Teaching and Trans Visibility Part 1

 

A couple of weeks ago, I was included in this piece at NPR. 

The response was overwhelmingly positive, and I’m glad I did it. I heard from a bunch of people I hadn’t spoken to in years, and a couple of teachers contacted me to say that they were struggling in their public schools and hoping for a chance to safely come out to their communities without risking their jobs.

I decided early on that I would never be a teacher. In fact, I was so afraid of the idea that I purposely did not get a teaching certificate in undergrad. It was a decision that flummoxed my parents, who were both life-long public school educators. It wasn’t that they needed me to continue some kind of legacy – it was that I had started a “safety” teaching certification program and then abandoned it after a particularly difficult English grammar class. I was like: I’m moving to Georgia instead.

At 19, grammar crushed me. But also, coming out as queer just kind of erased the possibility of success in the school-business. My dad always called it the school-business.

What kind of future could a butch lesbian really see for herself in public education? My handsome, mulletted high school coaches had to live their lives in cities 50 miles away from where they taught. They all had mysterious boyfriends in the Army or living abroad in the Peace Corps. They showed up to chaperone prom in heels and tuxes as a joke. I loved every one of them, silently, from across the dance floor.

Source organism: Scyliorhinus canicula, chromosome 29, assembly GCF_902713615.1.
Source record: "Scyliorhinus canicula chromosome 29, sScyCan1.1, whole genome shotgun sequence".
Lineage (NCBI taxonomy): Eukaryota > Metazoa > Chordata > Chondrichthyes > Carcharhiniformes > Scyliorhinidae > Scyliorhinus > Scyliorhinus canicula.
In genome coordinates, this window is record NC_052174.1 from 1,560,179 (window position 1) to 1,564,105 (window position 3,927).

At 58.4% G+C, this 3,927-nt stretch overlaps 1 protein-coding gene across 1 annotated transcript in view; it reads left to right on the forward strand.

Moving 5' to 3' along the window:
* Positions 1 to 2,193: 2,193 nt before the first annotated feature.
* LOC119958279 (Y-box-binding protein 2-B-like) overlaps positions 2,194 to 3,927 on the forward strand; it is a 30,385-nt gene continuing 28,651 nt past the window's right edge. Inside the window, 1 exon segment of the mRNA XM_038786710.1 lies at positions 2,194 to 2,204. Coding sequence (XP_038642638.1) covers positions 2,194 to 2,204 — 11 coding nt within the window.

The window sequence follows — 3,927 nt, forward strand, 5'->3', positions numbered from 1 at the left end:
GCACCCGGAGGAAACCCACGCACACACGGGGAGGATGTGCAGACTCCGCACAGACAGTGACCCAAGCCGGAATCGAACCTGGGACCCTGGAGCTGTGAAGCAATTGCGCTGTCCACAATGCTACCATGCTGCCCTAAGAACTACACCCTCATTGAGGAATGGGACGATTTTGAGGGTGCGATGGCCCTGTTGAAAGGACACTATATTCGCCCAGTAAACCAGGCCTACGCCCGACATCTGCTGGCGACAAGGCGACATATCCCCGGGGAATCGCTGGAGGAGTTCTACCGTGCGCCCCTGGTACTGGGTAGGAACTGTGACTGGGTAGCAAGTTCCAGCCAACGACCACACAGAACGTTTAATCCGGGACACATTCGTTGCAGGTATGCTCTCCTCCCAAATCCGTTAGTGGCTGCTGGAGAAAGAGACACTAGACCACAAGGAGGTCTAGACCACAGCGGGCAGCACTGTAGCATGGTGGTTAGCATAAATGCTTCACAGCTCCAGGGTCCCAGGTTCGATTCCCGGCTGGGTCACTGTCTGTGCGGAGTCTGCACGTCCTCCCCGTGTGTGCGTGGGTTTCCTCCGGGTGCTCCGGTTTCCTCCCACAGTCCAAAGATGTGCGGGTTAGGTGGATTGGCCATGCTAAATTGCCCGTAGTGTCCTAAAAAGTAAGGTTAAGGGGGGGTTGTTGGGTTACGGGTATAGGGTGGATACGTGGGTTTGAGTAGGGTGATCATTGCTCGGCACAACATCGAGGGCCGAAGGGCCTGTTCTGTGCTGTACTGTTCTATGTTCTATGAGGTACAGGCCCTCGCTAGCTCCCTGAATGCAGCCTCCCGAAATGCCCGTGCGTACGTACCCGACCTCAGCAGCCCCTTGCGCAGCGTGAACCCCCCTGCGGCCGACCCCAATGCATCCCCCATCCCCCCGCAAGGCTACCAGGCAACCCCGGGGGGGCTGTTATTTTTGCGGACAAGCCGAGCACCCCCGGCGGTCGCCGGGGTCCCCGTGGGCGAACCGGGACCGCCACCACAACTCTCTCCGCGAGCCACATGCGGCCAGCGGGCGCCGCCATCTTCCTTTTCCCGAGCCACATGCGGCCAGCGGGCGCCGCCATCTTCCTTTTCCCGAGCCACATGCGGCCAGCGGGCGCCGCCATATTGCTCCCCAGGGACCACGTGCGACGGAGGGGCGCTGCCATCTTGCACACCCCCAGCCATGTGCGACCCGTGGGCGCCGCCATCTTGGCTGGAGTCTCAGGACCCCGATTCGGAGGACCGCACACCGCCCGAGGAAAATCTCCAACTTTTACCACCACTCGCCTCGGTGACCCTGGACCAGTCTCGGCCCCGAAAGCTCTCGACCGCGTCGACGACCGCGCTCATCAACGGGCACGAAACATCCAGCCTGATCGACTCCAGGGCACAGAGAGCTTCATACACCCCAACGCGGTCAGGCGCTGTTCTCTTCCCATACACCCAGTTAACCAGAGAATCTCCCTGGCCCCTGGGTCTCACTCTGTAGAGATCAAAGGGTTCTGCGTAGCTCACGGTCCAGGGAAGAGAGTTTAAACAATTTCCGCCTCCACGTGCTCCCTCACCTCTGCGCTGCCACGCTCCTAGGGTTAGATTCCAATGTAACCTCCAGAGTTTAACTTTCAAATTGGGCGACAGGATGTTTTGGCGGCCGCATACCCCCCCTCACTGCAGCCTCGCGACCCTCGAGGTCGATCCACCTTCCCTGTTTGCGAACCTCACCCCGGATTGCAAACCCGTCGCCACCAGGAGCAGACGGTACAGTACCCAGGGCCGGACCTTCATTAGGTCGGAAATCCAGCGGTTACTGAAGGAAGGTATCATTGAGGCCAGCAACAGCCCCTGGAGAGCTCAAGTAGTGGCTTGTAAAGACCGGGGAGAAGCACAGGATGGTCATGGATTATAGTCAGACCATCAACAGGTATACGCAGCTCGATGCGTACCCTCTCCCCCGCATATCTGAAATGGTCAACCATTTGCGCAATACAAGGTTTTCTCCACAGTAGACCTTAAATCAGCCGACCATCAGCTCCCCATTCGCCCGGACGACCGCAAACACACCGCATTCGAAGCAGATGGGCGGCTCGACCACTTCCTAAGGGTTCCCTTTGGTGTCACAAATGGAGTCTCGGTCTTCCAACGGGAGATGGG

By the time I graduated from undergrad in 1998, I’d been out as a lesbian for three years. I knew I was never going to prom in heels and a tux. I knew I was never going to lie about my girlfriends or pull just the back of my hair into a ponytail if I could possibly help it.

So I moved to Atlanta without a teaching degree. For the next six years, I did what I could to stay afloat: I sold books and then I sold blood diamonds. I apprenticed under a goldsmith and then worked on GPS mapping for phone-repair trucks. I worked nights, which starting messing with my head at the three-month mark. I went to a training at Kinko’s. I was fired twice. All the while, I was out and unapologetically butch. Also, completely lost.

After a breakup that wrecked me hard, I moved back to Texas and applied for MFA programs, thinking that if I went back to school, nobody would expect me to figure my shit out for another three to four years. I started teaching at Texas State, and knew after the first few practicum classes that there was nothing else I wanted to do. Not only was I good at it, I was genuinely enjoying myself: lesson planning, lectures, powerpoints, awkward discussions in which no one has read the book, office hours, faculty meetings in which I had no say, department drama, all of it.

Even though I knew I couldn’t afford to teach at Texas State for long, I decided to stick around and wash windows on the side while I figured out if teaching was really for me.

Part 2:  transitioning, full time teaching, and endless side hustles

 

 

 

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